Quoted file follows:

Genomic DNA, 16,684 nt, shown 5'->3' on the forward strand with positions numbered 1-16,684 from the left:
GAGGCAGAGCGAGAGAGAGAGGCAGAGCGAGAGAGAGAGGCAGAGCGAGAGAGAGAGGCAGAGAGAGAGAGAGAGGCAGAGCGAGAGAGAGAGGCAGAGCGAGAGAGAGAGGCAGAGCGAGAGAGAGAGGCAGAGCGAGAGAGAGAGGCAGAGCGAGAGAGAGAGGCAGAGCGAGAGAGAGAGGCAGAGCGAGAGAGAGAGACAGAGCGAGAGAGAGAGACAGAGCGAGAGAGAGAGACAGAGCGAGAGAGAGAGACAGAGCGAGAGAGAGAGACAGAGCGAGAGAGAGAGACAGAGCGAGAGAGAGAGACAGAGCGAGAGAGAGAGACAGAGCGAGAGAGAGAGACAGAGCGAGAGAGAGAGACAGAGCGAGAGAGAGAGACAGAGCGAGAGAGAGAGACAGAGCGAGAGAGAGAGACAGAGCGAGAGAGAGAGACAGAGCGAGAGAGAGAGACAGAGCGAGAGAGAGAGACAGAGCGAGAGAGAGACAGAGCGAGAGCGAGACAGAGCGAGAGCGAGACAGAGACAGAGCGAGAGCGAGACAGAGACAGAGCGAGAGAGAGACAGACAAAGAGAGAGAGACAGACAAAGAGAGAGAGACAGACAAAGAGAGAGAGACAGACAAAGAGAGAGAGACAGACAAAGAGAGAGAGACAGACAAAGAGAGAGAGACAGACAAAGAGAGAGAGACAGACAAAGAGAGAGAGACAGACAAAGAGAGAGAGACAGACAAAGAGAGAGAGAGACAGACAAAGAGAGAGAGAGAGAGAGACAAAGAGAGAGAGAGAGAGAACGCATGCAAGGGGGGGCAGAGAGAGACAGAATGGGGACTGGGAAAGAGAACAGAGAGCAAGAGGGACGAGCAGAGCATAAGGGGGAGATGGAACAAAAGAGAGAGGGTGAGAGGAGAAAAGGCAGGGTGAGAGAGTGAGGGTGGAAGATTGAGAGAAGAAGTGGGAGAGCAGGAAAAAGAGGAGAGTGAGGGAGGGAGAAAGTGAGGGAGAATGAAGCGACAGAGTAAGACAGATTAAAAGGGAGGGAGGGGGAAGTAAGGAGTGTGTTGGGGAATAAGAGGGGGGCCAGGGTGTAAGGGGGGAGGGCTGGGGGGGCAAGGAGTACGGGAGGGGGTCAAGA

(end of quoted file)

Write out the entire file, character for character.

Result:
Genomic DNA, 16,684 nt, shown 5'->3' on the forward strand with positions numbered 1-16,684 from the left:
GAGGCAGAGCGAGAGAGAGAGGCAGAGCGAGAGAGAGAGGCAGAGCGAGAGAGAGAGGCAGAGAGAGAGAGAGAGGCAGAGCGAGAGAGAGAGGCAGAGCGAGAGAGAGAGGCAGAGCGAGAGAGAGAGGCAGAGCGAGAGAGAGAGGCAGAGCGAGAGAGAGAGGCAGAGCGAGAGAGAGAGGCAGAGCGAGAGAGAGAGACAGAGCGAGAGAGAGAGACAGAGCGAGAGAGAGAGACAGAGCGAGAGAGAGAGACAGAGCGAGAGAGAGAGACAGAGCGAGAGAGAGAGACAGAGCGAGAGAGAGAGACAGAGCGAGAGAGAGAGACAGAGCGAGAGAGAGAGACAGAGCGAGAGAGAGAGACAGAGCGAGAGAGAGAGACAGAGCGAGAGAGAGAGACAGAGCGAGAGAGAGAGACAGAGCGAGAGAGAGAGACAGAGCGAGAGAGAGAGACAGAGCGAGAGAGAGAGACAGAGCGAGAGAGAGACAGAGCGAGAGCGAGACAGAGCGAGAGCGAGACAGAGACAGAGCGAGAGCGAGACAGAGACAGAGCGAGAGAGAGACAGACAAAGAGAGAGAGACAGACAAAGAGAGAGAGACAGACAAAGAGAGAGAGACAGACAAAGAGAGAGAGACAGACAAAGAGAGAGAGACAGACAAAGAGAGAGAGACAGACAAAGAGAGAGAGACAGACAAAGAGAGAGAGACAGACAAAGAGAGAGAGACAGACAAAGAGAGAGAGAGACAGACAAAGAGAGAGAGAGAGAGAGACAAAGAGAGAGAGAGAGAGAACGCATGCAAGGGGGGGCAGAGAGAGACAGAATGGGGACTGGGAAAGAGAACAGAGAGCAAGAGGGACGAGCAGAGCATAAGGGGGAGATGGAACAAAAGAGAGAGGGTGAGAGGAGAAAAGGCAGGGTGAGAGAGTGAGGGTGGAAGATTGAGAGAAGAAGTGGGAGAGCAGGAAAAAGAGGAGAGTGAGGGAGGGAGAAAGTGAGGGAGAATGAAGCGACAGAGTAAGACAGATTAAAAGGGAGGGAGGGGGAAGTAAGGAGTGTGTTGGGGAATAAGAGGGGGGCCAGGGTGTAAGGGGGGAGGGCTGGGGGGGCAAGGAGTACGGGAGGGGGTCAAGA